A recent Brock University study of 451 adults ages 20 to 82 in the United States found that people who believed they had contracted the coronavirus weren’t always honest about it. Thirty-four percent of participants who had tested positive said they had denied having symptoms when asked by others, and 55 percent reported some level of concealment of their symptoms.

Twenty-five percent of participants reported that they had in some way concealed their physical distancing practices. That rate increased among those with Covid-19, according to the study, published last month in The Journal of Health Psychology.

Women were more likely to disclose health symptoms than men were, researchers said, and older adults were more honest about their virus status and behaviors.

But the exact reasoning behind lying during the pandemic is complicated and may be related to the environment, according to David M. Castro, a psychotherapist and adjunct professor of psychology at Adelphi University and the City College of New York.

“I think that so much is barred from someone right now,” Dr. Castro said. “There’s a lot of loneliness, a lot of depression stemming from loneliness.”

Robert Feldman, a professor of psychological and brain sciences at the University of Massachusetts Amherst and author of “The Liar in Your Life: The Way to Truthful Relationships,” said his research showed that people typically tell three lies within the first 10 minutes of meeting someone else.

“It’s part of what we do as members of society,” he said. “We tell people that we’re feeling well when we’re not feeling so well.”

About 70 cars crammed into a downtown Los Angeles parking lot surrounded by high rises and a smattering of food trucks on Thursday night to watch “Concrete Cowboy,” a father-son film starring Idris Elba and set in northern Philadelphia’s Black cowboy community.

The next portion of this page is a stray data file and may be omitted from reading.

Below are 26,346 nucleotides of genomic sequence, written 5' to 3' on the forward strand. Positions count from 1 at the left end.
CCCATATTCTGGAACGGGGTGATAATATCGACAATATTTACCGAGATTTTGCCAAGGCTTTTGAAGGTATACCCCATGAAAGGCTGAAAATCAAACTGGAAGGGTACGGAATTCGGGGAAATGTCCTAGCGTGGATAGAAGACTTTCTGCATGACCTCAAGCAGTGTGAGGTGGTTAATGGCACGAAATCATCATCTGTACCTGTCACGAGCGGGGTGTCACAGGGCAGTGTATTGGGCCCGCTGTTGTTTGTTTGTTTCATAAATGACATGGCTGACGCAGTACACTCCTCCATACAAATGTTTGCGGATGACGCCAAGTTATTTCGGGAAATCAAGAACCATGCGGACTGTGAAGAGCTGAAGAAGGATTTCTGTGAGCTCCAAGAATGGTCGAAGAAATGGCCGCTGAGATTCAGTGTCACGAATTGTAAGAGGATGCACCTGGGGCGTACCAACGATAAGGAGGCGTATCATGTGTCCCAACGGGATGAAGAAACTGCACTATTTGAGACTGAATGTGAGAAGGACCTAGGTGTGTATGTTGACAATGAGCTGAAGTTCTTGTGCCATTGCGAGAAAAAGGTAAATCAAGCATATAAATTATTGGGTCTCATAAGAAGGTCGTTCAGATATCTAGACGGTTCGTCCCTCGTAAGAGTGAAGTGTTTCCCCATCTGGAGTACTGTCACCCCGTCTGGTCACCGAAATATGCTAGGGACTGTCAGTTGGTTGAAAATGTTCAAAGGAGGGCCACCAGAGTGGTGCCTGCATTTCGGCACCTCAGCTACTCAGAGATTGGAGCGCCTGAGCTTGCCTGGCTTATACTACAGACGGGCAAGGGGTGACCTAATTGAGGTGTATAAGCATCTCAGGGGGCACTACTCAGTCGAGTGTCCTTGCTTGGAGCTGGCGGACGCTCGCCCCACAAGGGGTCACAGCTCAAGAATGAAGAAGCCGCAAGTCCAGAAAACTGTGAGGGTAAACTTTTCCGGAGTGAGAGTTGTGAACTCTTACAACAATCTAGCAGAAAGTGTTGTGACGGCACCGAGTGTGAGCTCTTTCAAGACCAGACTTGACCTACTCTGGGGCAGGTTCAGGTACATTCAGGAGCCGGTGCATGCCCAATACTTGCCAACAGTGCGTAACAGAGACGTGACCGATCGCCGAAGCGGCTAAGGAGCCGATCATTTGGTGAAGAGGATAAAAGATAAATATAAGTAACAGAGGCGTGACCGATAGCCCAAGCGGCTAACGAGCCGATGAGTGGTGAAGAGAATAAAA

In terms of movie premieres, it was unorthodox.

“It is a dream come true,” Ricky Staub, the 37-year-old white filmmaker making his directorial debut, said while standing in front of a huge screen. “I don’t know when you dream of releasing your movie it’s at a drive-in, but I never dreamed that my first movie would be an all-Black western set in Philly.”

Mr. Staub had ambitious plans when “Concrete Cowboy” landed coveted spots in the Telluride and Toronto film festivals. The plans all changed when Telluride was canceled because of the pandemic and Toronto opted for a hybrid model that features in-person screenings for Canadian audiences and a virtual version for everyone else.

For small indie films like “Concrete Cowboy,” the loss of traditional film festivals means not having a chance to build word-of-mouth momentum that could be the difference between becoming an unlikely Oscar darling or another also-ran in the video-on-demand market.

At the Venice Film Festival, held in person with certain safety restrictions, “One Night in Miami” — the directorial debut of the Oscar-winning actress Regina King — has already generated early awards chatter. Amazon recently bought it in a bidding war.

California is at the center of increasing concerns about extensive fraud in a federal program that provides unemployment benefits to freelancers, part-time workers and others lacking a safety net in the pandemic.

At the same time, there is growing evidence of problems keeping track of how many people are being paid through the program. The Labor Department has reported about 15 million claims for benefits nationwide. A comparison of state and federal records by The New York Times suggests that total may overstate the number of recipients by five million or more.

The program, Pandemic Unemployment Assistance, is part of a $2.2 trillion relief package enacted in March. In the latest Labor Department tally, the program accounted for nearly half the total recipients collecting jobless benefits of any kind.

It appears that nearly seven million people are collecting Pandemic Unemployment Assistance benefits in California alone, far more than its population would suggest. The state’s own data suggests that the number may be less than two million. Experts on the unemployment system say such discrepancies seem to reflect multiple counting of individual applications as states rushed out payments.

But a surge in new claims in California is attributed not to accounting, but to fraud.

Fraud is not uncommon in hastily assembled disaster programs, but signs of trouble with this program have been surfacing for months as people who did not file claims found benefits issued in their names. A growing number of states have signaled that the problems with the program go beyond the routine.

Colorado said on Thursday that in a six-week stretch this summer, 77 percent of new claims under the program were not legitimate.

Reporting was contributed by Noah Weiland, Sheryl Gay Stolberg, Abby Goodnough, Ben Casselman, Damien Cave, Patricia Cohen, Helene Cooper, Conor Dougherty, Rebecca Halleck, Javier C. Hernández, Jonathan Huang, Mike Ives, Apoorva Mandavilli, Zach Montague, Dan Powell, Nelson D. Schwartz, Nicole Sperling, Jim Tankersley, Derrick Bryson Taylor and Carl Zimmer.